The subject is doubly topical. Firstly, in December 2015 the Council of the Union ratified the reform of the Court of First Instance, which has been faced with an excessive workload for several years. From September 2016, the number of judges at the Tribunal should gradually increase and finally double. On the other hand, the judgments delivered in December 2015 in the Air Cargo case served as a reminder of the importance and reality of the Court’s control in competition matters: the annulments pronounced are based on a contradiction between the grounds, which find a single and continuous infringement, and the operative part of the decision, which can be interpreted as finding four separate infringements.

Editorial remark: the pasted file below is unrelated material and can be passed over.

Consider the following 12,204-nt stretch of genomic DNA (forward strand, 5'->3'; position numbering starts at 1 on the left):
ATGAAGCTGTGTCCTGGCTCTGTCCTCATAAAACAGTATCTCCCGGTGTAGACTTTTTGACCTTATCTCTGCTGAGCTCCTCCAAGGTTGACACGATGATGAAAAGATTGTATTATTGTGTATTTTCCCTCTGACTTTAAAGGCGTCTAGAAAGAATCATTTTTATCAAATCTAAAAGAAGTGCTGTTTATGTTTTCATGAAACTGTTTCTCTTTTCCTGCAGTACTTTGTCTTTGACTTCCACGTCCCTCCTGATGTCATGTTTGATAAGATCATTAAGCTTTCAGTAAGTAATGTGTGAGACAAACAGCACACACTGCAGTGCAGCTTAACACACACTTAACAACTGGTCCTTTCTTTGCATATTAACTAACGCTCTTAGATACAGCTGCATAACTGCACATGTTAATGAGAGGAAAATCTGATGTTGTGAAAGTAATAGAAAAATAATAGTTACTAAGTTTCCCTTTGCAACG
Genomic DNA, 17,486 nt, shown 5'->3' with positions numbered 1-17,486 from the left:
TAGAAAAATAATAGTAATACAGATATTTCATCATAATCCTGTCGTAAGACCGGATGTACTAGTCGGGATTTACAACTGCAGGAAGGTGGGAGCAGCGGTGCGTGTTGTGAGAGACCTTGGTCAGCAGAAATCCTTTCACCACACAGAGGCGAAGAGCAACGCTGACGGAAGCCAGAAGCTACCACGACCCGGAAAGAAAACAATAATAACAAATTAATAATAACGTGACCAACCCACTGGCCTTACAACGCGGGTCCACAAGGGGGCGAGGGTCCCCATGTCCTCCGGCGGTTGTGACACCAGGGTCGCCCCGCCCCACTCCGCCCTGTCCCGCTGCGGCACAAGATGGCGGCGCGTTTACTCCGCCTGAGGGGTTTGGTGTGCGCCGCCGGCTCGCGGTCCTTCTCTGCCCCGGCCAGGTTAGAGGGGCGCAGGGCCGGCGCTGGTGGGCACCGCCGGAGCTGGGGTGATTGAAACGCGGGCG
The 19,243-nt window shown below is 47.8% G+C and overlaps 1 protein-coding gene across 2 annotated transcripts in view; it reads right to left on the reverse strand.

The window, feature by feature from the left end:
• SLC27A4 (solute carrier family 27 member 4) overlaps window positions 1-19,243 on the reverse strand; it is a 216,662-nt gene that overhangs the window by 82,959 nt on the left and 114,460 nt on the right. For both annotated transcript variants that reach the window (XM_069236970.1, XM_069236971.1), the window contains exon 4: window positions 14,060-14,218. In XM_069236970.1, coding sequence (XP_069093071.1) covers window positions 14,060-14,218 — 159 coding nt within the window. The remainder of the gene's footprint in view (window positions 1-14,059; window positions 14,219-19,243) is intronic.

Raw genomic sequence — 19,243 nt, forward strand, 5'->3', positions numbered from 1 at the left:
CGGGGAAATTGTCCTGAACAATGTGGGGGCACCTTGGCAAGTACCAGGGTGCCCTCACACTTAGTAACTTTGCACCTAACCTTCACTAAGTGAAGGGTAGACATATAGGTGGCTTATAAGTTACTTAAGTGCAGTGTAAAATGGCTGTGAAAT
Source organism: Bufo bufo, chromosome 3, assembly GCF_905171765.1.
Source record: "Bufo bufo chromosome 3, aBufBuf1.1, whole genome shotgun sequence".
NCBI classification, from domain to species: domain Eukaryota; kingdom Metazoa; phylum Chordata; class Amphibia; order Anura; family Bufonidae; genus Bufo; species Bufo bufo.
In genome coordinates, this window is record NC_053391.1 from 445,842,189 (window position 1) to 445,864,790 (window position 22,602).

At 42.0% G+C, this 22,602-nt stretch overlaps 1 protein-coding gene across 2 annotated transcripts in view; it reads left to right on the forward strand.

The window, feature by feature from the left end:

As an introduction, two brief observations should be made. First of all, it is obvious that judicial control is exercised within the framework imposed by the Treaty. It is not an appeal, even if the term is often misused, but a review of legality, the suitability of which in terms of competition law is questionable. From the outset, the drafters of the Treaties had provided for the possibility of bringing an appeal with full jurisdiction in respect of sanctions, an option used as early as Regulation No 17. A fundamental difficulty today is how to reconcile the system inherited from 1957 with the requirements developed subsequently with regard to the right to effective judicial protection derived from Article 6 of the European Convention on Human Rights and Article 47 of the Charter. Before joining the Tribunal, Judge van der Woude was a lawyer and will give us a panoramic view of the problems relating to the intensity of the Tribunal’s judicial review.